Batman Returns: The Heroes (480i; 7:08): Includes Batman and Alfred.

Batman Returns: The Villains (480i; 11:22): Includes The Penguin, Catwoman, and Max Shreck.

Beyond Batman (480i; 65:52): Includes Gotham City Revisited: The Production Design of Batman Returns, Sleek, Sexy and Sinister: The Costumes of Batman Returns, Making-up the Penguin, Assembling the Arctic Army, Bats, Mattes and Dark Knights: The Visal Effects of Batman Returns, and Inside the Elfman Studios: The Music of Batman Returns.

Face to Face Music Video by Siouxsie and the Banshees (480i; 4:21)

Theatrical Trailer (480i; 2:35)

Digital Copy: An insert contains a code to redeem a digital copy (in UHD where available) on Movies Anywhere.

Overall: 4.5/5

If you are a fan of this film, then this is a must-have upgrade whether you have upgraded to 4K or not.

Published by

Todd Erwin

editor,member

8 Comments

  1. I wasn't as crazy about Batman Returns when it was first released, but over the years I've found that I enjoy it almost as much as the first film. It isn't without flaws, including, as you mentioned, at least one-too-many villains. I also prefer the production design from the first film by Anton Furst, who left this planet way-too-early. Still, Bo Welch's designs are really good and unquestionably head and shoulders above the gaudy designs we got in the last two films of the series. I love both DeVito and Pfeiffer's performances, even though this version of the Penguin is probably the least-faithful take we've gotten so far outside of the comics. It's a little gross, but I find it incredibly interesting, providing some pathos to the character's story. Pfeiffer's Catwoman absolutely owns every scene she's in. Anne Hathaway's Catwoman is more faithful to the comics, but Pfeiffer's is more fun.

    All-in-all, I think it's a really good film that holds up decades later as an example of an enjoyable film from an era when a Summer Blockbuster could still take chances with its story, direction, and production design.

  2. Brian Kidd

    I wasn't as crazy about Batman Returns when it was first released, but over the years I've found that I enjoy it almost as much as the first film. It isn't without flaws, including, as you mentioned, at least one-too-many villains. I also prefer the production design from the first film by Anton Furst, who left this planet way-too-early. Still, Bo Welch's designs are really good and unquestionably head and shoulders above the gaudy designs we got in the last two films of the series. I love both DeVito and Pfeiffer's performances, even though this version of the Penguin is probably the least-faithful take we've gotten so far outside of the comics. It's a little gross, but I find it incredibly interesting, providing some pathos to the character's story. Pfeiffer's Catwoman absolutely owns every scene she's in. Anne Hathaway's Catwoman is more faithful to the comics, but Pfeiffer's is more fun.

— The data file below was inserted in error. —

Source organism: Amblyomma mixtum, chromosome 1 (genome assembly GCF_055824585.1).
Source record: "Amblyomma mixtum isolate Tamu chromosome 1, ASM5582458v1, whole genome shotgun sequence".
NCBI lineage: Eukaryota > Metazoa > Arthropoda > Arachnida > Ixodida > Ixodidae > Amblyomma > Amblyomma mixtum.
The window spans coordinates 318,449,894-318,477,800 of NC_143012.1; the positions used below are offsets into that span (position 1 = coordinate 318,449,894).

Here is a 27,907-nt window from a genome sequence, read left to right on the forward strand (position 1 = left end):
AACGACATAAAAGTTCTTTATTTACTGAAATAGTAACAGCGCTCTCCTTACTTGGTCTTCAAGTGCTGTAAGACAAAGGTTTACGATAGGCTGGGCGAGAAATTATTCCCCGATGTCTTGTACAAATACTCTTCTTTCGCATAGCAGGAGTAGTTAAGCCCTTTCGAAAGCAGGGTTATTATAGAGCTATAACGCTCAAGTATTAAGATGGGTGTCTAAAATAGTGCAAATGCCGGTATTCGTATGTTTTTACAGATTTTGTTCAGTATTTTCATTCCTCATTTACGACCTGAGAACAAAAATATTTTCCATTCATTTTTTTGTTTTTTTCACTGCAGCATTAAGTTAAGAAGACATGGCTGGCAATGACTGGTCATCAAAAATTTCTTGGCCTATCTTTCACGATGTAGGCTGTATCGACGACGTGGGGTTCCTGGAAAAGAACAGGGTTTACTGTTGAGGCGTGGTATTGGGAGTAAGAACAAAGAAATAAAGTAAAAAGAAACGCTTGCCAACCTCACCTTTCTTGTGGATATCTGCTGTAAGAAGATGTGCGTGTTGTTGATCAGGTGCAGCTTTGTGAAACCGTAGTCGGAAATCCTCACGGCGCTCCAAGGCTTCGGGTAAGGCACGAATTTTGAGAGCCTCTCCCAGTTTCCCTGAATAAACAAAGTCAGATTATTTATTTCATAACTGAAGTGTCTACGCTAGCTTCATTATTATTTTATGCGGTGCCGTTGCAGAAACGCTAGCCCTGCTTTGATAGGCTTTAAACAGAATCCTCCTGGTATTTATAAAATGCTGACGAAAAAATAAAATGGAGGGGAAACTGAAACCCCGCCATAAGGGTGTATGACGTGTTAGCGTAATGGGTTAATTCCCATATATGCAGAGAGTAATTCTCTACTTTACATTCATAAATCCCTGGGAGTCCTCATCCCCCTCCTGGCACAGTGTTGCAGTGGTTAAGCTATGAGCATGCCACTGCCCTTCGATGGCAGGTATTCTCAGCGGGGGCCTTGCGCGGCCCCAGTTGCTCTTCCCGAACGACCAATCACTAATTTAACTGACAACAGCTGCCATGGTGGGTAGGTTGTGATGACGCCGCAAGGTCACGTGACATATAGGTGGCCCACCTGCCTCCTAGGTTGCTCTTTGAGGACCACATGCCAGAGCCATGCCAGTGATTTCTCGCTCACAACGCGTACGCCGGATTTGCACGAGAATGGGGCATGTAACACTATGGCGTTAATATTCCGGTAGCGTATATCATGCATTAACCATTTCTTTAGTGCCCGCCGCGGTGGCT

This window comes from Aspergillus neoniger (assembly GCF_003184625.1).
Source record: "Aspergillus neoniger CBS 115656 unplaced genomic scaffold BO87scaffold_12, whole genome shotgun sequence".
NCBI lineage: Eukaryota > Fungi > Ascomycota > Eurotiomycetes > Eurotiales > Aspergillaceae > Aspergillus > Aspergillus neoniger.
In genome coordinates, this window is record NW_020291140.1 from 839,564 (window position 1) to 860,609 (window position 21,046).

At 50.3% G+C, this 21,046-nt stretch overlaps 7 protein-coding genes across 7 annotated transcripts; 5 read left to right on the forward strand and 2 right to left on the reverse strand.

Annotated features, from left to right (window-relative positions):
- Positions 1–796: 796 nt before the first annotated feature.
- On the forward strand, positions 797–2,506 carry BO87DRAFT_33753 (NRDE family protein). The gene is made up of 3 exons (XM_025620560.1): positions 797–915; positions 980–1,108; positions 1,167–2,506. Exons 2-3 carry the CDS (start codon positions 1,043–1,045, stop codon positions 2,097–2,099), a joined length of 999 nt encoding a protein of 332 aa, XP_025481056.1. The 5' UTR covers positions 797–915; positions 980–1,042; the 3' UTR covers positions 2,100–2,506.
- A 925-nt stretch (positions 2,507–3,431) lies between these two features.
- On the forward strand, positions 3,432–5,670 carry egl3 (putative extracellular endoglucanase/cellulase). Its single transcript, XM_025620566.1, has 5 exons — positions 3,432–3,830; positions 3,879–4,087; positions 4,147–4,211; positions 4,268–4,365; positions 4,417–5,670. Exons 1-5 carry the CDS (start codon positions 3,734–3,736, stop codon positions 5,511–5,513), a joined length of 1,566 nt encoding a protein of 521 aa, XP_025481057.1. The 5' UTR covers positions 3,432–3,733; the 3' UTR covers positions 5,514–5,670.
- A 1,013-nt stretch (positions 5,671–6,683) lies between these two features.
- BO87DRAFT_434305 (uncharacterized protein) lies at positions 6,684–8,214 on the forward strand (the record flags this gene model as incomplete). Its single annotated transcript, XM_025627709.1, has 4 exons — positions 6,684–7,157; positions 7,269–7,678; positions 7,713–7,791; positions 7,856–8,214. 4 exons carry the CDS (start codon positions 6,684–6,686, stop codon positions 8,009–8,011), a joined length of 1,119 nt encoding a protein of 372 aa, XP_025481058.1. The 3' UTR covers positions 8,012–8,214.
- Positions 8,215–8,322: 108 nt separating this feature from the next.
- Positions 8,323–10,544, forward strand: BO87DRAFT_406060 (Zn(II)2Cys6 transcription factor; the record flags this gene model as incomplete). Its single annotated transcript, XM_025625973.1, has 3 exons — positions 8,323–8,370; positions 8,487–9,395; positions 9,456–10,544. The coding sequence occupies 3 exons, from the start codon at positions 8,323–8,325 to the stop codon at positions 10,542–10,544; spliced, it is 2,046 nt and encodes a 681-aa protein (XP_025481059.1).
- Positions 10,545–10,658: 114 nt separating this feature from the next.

All-in-all, I think it's a really good film that holds up decades later as an example of an enjoyable film from an era when a Summer Blockbuster could still take chances with its story, direction, and production design.

    It’s one of my favorite Batman films. I love the quirkiness of it and the elfman score. Michelle is great in it as well.
    I argue with my wife about it being a Christmas movie every year.

  3. Osato

    It’s one of my favorite Batman films. I love the quirkiness of it and the elfman score. Michelle is great in it as well.
    I argue with my wife about it being a Christmas movie every year.

    How does she feel about Die Hard??? :laugh:

  4. Osato

    It’s one of my favorite Batman films. I love the quirkiness of it and the elfman score. Michelle is great in it as well.
    I argue with my wife about it being a Christmas movie every year.

    Watch it every Xmas season. It's certainly more of a Christmas movie than Die Hard. From the presents at the beginning to the bat-filled Christmas tree (not to mention the gigantic tree Alfred is trimming) to the very last line…a Christmas movie for sure. Just a dark, somewhat nihilistic one.